Languages around the world share universal principles that transcend grammar or words, according to recent data collected by globe-trotting linguists. By learning different languages and analyzing conversations, these researchers are beginning to identify social cues shared by the speakers of numerous different language groups. People all over the world use a pregnant pause, for example, or a well-timed “huh?” to convey their thoughts and feelings. Mark Dingemanse and Nick Enfield, both linguists at the Max Planck Institute for Psycholinguistics, suggest that such evidence might form a social foundation on which all languages are built. They wrote about this idea in “Let’s Talk” in the September/October Scientific American MIND.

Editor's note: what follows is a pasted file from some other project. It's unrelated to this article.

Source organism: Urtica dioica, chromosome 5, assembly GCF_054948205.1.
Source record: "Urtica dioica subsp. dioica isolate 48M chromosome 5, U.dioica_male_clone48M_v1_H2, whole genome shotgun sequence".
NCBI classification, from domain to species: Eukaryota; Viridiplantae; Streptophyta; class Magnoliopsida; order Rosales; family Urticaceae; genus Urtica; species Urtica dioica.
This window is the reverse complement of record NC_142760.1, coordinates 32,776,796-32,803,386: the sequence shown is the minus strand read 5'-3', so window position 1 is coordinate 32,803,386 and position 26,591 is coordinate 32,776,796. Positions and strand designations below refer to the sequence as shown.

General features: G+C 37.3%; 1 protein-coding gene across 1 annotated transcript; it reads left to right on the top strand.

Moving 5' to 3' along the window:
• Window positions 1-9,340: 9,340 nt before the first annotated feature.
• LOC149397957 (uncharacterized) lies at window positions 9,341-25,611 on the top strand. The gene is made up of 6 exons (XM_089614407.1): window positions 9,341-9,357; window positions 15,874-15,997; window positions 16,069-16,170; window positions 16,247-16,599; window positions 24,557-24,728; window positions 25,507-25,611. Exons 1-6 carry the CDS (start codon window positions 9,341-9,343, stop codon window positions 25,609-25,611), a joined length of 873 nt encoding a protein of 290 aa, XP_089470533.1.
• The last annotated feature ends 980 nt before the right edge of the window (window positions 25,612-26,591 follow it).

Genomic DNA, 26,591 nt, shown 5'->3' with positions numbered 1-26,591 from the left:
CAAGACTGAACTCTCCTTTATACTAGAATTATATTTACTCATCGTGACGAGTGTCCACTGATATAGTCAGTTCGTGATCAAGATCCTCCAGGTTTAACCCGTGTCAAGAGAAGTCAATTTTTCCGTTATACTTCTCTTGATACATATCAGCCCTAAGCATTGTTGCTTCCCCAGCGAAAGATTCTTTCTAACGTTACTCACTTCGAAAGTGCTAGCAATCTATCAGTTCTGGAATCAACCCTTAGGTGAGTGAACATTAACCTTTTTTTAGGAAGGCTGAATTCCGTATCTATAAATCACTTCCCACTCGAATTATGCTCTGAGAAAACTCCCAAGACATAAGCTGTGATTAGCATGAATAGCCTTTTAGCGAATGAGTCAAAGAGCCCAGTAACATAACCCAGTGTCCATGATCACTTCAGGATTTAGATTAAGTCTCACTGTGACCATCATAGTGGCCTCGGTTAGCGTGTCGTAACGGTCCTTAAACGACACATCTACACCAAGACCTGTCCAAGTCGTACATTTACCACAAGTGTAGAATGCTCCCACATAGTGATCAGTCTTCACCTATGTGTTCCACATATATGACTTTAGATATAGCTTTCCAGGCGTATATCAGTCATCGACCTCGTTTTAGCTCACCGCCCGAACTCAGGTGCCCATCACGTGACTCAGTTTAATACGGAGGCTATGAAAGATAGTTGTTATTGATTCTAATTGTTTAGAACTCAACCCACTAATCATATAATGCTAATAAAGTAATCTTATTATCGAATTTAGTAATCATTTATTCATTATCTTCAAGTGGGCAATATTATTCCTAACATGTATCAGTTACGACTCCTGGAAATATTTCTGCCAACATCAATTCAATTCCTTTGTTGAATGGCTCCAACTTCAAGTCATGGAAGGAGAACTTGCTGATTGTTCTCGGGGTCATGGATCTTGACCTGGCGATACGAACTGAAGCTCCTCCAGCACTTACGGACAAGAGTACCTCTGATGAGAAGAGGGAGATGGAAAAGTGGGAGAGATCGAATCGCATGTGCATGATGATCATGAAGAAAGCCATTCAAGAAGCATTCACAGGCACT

The map above highlights some of the many “huhs?” that Dingemanse, Enfield and their colleagues have gathered around the world. Click on the blue dots to learn about the languages and hear an audio sample.

Source for map: “Is ‘Huh?’ a Universal Word? Conversational Infrastructure and the Convergent Evolution of Linguistic Items.” Mark Dingemanse, Francisco Torreira and N. J. Enfield in PLOS ONE, Vol. 8. Issue 11, article e78273; November 2013.